The pilot of an aircraft who died alongside three passengers when it crashed into a field was an expert in chemical and biological weapons, it emerged today.
Dr Paul Norman, 52, of Salisbury, Wiltshire, was killed when the single-engine Cessna 206 he was piloting crashed in Devon on Sunday.
A father and daughter also died at the scene, and 44-year-old parachute instructor and Royal Marine Major Mike Wills later died in hospital.
Dr Norman, who was married with a 14-year-old son and a 20-year-old daughter, was the chief scientist for chemical and biological defence at the Ministry of Defence’s laboratory at Porton Down, Wiltshire.
He travelled the world lecturing on defending against the scourge of weapons of mass destruction, a friend and colleague said today.
Steve Eley, chief scientist for hazard reduction at Porton Down, said: “Paul was a great deal larger than life, and has left an enormous number of friends, all of whom have lost an irreplaceable part of their lives.”
Dr Norman’s hobbies included parachuting, flying and looking after his small collection of old cars.
Following study in Liverpool, the USA and Canada, he started work at Porton Down in 1986 and became an expert in his field.
The Cessna crashed near the village of Beacon, east Devon, a few miles from Dunkeswell airfield, where it took off.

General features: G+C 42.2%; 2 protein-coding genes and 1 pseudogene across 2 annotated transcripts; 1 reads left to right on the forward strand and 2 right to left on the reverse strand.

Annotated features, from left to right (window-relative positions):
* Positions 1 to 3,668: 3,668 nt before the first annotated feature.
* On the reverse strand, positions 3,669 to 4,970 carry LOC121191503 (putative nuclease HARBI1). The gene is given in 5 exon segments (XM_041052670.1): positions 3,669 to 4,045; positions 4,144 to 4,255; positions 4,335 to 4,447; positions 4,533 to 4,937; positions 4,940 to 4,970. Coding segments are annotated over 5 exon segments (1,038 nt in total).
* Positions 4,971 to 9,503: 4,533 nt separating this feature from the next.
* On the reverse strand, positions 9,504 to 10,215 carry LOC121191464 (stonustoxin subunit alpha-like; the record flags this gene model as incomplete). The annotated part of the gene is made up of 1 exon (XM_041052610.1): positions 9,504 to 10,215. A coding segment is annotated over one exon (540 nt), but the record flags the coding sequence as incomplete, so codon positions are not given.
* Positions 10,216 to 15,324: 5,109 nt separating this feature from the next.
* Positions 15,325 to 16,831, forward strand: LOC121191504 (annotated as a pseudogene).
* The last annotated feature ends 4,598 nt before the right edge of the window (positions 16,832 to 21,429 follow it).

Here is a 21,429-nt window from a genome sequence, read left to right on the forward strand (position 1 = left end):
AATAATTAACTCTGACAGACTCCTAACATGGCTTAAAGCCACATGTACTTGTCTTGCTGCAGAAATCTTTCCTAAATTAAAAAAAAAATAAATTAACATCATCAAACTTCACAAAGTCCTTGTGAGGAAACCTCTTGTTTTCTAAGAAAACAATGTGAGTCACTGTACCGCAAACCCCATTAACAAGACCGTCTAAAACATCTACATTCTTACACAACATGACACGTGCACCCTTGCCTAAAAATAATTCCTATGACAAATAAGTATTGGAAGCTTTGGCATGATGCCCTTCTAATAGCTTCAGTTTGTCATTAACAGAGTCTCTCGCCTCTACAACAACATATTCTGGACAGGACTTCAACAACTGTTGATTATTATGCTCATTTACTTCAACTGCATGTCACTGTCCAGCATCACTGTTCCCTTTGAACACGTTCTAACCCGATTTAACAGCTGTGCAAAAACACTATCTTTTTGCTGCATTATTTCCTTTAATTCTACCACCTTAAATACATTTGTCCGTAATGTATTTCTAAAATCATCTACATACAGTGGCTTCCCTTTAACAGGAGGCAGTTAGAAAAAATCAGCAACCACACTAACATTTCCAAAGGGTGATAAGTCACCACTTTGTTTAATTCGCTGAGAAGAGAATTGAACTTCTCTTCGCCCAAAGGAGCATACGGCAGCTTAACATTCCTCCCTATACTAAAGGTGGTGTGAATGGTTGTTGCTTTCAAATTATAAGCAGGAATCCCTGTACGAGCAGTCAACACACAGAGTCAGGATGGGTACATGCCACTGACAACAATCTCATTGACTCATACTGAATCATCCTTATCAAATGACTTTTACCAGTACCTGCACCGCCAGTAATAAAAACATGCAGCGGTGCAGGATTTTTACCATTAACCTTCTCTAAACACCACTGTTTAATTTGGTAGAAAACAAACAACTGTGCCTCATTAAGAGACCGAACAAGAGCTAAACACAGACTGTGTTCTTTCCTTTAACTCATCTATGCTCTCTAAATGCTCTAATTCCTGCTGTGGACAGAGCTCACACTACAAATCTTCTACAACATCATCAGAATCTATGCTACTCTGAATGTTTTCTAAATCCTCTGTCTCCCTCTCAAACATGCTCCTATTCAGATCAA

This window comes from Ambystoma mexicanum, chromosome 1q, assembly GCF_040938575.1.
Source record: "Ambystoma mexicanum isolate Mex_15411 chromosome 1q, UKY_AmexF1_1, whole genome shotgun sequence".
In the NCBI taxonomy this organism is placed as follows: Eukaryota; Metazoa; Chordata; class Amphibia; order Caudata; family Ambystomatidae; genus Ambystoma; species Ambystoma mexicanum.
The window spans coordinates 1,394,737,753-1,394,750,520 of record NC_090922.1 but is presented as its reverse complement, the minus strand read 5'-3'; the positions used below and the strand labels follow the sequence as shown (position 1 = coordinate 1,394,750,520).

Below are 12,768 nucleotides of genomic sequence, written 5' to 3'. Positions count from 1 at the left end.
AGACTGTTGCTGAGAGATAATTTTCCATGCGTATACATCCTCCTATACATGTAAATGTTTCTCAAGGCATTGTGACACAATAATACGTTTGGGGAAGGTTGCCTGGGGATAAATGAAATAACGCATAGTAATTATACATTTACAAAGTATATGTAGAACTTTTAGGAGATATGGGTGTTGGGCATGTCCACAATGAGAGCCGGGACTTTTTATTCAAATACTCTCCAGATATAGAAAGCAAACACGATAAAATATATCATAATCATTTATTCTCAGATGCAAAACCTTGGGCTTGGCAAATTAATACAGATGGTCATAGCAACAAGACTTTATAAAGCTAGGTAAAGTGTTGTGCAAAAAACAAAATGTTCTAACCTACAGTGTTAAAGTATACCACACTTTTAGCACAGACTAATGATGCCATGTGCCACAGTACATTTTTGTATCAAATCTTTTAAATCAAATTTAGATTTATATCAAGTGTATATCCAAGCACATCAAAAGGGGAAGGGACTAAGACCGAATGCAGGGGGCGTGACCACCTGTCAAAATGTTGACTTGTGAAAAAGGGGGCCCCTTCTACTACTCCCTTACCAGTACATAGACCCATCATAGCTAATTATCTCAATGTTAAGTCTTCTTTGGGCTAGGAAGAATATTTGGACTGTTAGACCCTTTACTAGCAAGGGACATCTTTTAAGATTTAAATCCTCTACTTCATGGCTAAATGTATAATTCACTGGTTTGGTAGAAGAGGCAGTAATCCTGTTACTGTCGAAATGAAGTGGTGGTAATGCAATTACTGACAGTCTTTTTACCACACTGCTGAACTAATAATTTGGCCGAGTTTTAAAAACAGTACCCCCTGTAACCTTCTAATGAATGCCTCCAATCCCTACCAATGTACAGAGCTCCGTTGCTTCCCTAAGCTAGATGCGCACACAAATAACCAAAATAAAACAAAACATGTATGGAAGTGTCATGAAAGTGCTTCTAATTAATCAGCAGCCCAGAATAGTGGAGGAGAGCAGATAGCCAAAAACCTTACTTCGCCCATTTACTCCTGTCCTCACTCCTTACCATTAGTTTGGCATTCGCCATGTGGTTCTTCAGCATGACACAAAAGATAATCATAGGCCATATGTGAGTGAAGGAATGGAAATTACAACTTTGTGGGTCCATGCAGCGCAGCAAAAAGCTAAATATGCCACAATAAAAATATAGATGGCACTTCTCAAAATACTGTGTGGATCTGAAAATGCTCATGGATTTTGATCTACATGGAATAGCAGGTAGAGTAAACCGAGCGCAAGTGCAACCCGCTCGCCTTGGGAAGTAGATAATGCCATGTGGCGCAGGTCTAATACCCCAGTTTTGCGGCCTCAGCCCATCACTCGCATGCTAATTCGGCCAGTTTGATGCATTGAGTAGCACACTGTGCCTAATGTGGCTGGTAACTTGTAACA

The aircraft’s other two passengers, 16-year-old Daniel Greening from Kingsteignton, Devon, and a 23-year-old from Taunton, Somerset, are still in hospital.
Daniel’s family said yesterday that he had survived thanks to the “selfless actions” of other skydivers on board.
He was making a tandem jump with Major Wills, based at the Commando Training Centre, Lympstone, Devon, who was one of the world’s leading parachutists.
The skydiving ace, from Tiverton, Devon, had 5,900 jumps to his name and had held world and UK records.
The flight was organised by the Devon and Somerset Parachute School, which has temporarily suspended its operations.
The crash site was examined by officials from the Air Accidents Investigation Branch.
The wreckage of the aircraft was removed from the site to the AAIB base at Farnborough.
Retired police officer Eric Franklin, 66, from Beacon, has described seeing the aircraft flying low over his farmhouse and hearing the engine “cutting out and spluttering” before the crash.
Courtesy Rowena Thursby